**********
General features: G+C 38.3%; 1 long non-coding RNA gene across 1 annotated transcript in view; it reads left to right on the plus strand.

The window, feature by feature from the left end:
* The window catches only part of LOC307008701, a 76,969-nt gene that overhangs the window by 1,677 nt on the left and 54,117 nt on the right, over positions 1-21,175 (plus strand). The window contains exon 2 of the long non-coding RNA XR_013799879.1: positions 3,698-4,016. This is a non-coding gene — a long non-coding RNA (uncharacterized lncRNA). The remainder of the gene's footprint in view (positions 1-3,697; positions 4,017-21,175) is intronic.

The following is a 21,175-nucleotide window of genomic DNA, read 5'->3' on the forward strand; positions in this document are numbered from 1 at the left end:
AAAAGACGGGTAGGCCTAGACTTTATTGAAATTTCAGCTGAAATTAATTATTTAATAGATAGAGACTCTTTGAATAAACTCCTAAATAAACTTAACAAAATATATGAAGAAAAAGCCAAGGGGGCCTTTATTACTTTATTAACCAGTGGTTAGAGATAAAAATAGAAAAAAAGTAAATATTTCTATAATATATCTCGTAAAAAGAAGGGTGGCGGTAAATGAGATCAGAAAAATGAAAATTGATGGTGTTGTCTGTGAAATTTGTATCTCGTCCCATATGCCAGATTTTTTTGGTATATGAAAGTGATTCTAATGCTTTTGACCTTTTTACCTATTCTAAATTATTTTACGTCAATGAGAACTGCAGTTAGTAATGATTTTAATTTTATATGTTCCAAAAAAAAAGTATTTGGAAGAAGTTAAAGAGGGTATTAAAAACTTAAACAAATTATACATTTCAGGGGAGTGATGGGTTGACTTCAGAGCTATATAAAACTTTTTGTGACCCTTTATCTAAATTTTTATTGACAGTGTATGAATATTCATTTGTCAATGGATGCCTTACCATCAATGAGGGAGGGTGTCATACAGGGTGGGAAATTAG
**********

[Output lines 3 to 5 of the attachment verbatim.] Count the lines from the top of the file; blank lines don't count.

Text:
* The window catches only part of LOC307008701, a 76,969-nt gene that overhangs the window by 1,677 nt on the left and 54,117 nt on the right, over positions 1-21,175 (plus strand). The window contains exon 2 of the long non-coding RNA XR_013799879.1: positions 3,698-4,016. This is a non-coding gene — a long non-coding RNA (uncharacterized lncRNA). The remainder of the gene's footprint in view (positions 1-3,697; positions 4,017-21,175) is intronic.

The following is a 21,175-nucleotide window of genomic DNA, read 5'->3' on the forward strand; positions in this document are numbered from 1 at the left end:
AAAAGACGGGTAGGCCTAGACTTTATTGAAATTTCAGCTGAAATTAATTATTTAATAGATAGAGACTCTTTGAATAAACTCCTAAATAAACTTAACAAAATATATGAAGAAAAAGCCAAGGGGGCCTTTATTACTTTATTAACCAGTGGTTAGAGATAAAAATAGAAAAAAAGTAAATATTTCTATAATATATCTCGTAAAAAGAAGGGTGGCGGTAAATGAGATCAGAAAAATGAAAATTGATGGTGTTGTCTGTGAAATTTGTATCTCGTCCCATATGCCAGATTTTTTTGGTATATGAAAGTGATTCTAATGCTTTTGACCTTTTTACCTATTCTAAATTATTTTACGTCAATGAGAACTGCAGTTAGTAATGATTTTAATTTTATATGTTCCAAAAAAAAAGTATTTGGAAGAAGTTAAAGAGGGTATTAAAAACTTAAACAAATTATACATTTCAGGGGAGTGATGGGTTGACTTCAGAGCTATATAAAACTTTTTGTGACCCTTTATCTAAATTTTTATTGACAGTGTATGAATATTCATTTGTCAATGGATGCCTTACCATCAATGAGGGAGGGTGTCATACAGGGTGGGAAATTAG